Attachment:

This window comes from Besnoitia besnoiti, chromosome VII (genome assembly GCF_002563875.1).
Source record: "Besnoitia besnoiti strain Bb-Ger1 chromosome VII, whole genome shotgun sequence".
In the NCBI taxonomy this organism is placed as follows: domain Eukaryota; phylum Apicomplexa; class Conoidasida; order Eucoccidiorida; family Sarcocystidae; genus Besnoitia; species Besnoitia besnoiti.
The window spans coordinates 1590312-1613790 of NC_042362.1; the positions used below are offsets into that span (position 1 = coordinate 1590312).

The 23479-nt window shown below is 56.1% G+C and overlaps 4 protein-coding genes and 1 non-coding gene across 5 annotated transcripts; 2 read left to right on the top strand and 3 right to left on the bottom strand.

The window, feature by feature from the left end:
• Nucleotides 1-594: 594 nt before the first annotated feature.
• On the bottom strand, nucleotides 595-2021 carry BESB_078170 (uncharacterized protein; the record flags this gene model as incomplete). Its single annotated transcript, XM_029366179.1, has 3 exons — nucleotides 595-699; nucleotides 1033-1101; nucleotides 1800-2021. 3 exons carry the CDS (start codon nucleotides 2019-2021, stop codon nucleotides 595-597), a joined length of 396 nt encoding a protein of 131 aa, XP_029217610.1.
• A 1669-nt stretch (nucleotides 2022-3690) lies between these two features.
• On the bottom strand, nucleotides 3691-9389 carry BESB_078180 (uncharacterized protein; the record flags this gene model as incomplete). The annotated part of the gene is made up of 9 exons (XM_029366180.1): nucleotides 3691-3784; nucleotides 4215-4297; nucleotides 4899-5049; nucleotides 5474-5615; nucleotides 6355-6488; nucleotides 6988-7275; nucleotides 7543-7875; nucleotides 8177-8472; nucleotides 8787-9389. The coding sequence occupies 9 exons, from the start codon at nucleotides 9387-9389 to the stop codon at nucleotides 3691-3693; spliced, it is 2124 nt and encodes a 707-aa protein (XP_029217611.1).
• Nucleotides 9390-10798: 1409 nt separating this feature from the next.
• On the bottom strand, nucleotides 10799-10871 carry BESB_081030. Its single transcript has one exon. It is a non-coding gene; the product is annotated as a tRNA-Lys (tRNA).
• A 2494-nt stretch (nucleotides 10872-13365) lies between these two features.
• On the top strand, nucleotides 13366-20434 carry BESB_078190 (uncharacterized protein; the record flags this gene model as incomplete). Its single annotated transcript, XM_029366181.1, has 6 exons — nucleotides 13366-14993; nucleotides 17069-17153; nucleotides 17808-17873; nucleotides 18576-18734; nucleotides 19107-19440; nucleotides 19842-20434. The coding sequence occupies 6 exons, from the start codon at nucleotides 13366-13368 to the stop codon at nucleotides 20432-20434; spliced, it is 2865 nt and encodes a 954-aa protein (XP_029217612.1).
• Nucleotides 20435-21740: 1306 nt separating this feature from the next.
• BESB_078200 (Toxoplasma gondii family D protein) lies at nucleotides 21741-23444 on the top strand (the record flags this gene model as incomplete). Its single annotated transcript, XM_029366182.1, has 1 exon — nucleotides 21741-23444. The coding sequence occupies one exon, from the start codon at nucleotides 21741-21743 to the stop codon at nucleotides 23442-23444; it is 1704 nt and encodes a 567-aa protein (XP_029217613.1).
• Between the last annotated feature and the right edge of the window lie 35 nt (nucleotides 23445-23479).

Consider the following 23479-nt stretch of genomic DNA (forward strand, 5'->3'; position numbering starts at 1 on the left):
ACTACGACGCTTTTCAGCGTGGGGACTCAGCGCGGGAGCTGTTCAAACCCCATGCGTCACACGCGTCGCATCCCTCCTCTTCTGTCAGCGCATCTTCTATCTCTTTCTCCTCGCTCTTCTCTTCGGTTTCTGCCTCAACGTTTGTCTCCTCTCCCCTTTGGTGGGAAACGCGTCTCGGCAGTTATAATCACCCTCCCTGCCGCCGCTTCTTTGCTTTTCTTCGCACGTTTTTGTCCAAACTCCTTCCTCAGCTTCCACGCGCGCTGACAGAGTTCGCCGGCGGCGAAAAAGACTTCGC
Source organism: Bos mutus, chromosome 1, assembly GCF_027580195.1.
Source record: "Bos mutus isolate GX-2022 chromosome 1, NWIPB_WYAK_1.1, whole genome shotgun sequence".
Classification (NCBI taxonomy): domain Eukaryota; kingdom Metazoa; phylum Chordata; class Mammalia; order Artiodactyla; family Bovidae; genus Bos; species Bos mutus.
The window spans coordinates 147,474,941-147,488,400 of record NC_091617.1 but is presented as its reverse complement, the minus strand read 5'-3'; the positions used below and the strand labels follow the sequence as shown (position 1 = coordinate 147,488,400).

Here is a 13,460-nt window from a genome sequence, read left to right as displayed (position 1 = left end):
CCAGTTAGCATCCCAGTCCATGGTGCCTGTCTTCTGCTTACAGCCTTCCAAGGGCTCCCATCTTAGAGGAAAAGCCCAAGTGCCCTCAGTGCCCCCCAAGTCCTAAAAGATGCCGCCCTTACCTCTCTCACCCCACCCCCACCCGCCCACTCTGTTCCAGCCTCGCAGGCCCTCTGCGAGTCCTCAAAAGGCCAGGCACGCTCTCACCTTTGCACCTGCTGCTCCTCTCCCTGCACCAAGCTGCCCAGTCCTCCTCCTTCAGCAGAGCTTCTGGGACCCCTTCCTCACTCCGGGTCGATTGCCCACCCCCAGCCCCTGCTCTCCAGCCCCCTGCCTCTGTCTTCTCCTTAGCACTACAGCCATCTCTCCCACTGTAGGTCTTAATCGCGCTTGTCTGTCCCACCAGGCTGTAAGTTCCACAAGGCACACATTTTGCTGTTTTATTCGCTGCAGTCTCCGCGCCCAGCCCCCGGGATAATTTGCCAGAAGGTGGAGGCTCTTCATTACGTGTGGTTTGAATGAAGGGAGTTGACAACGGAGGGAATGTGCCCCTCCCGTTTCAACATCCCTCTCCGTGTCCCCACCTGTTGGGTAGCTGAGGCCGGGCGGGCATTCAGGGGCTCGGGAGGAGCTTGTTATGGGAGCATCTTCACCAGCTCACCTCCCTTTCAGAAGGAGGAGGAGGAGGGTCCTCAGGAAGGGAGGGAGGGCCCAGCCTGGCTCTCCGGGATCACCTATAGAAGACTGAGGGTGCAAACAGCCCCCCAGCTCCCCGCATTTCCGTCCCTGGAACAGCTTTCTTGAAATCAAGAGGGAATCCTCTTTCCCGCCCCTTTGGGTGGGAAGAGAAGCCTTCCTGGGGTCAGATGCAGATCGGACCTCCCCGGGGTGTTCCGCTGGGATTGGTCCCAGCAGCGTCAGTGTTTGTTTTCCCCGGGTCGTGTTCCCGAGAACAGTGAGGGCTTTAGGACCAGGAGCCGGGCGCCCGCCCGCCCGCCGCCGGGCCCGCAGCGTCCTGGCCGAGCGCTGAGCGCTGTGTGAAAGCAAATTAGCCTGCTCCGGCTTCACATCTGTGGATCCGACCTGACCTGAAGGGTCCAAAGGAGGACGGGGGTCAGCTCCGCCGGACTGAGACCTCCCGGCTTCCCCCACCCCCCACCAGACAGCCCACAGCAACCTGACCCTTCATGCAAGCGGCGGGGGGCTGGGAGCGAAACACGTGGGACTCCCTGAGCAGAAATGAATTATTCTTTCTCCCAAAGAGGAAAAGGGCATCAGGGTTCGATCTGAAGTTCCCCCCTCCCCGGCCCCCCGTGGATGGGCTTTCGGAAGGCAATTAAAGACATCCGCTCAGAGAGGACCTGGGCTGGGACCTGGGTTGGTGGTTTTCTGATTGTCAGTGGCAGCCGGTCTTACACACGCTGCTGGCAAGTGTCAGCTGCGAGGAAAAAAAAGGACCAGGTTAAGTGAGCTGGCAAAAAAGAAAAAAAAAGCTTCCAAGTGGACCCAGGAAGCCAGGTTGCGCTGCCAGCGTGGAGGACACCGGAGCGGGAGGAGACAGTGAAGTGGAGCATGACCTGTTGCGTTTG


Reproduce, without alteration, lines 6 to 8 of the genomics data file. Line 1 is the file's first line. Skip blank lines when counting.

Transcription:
The window, feature by feature from the left end:
• Nucleotides 1-594: 594 nt before the first annotated feature.
• On the bottom strand, nucleotides 595-2021 carry BESB_078170 (uncharacterized protein; the record flags this gene model as incomplete). Its single annotated transcript, XM_029366179.1, has 3 exons — nucleotides 595-699; nucleotides 1033-1101; nucleotides 1800-2021. 3 exons carry the CDS (start codon nucleotides 2019-2021, stop codon nucleotides 595-597), a joined length of 396 nt encoding a protein of 131 aa, XP_029217610.1.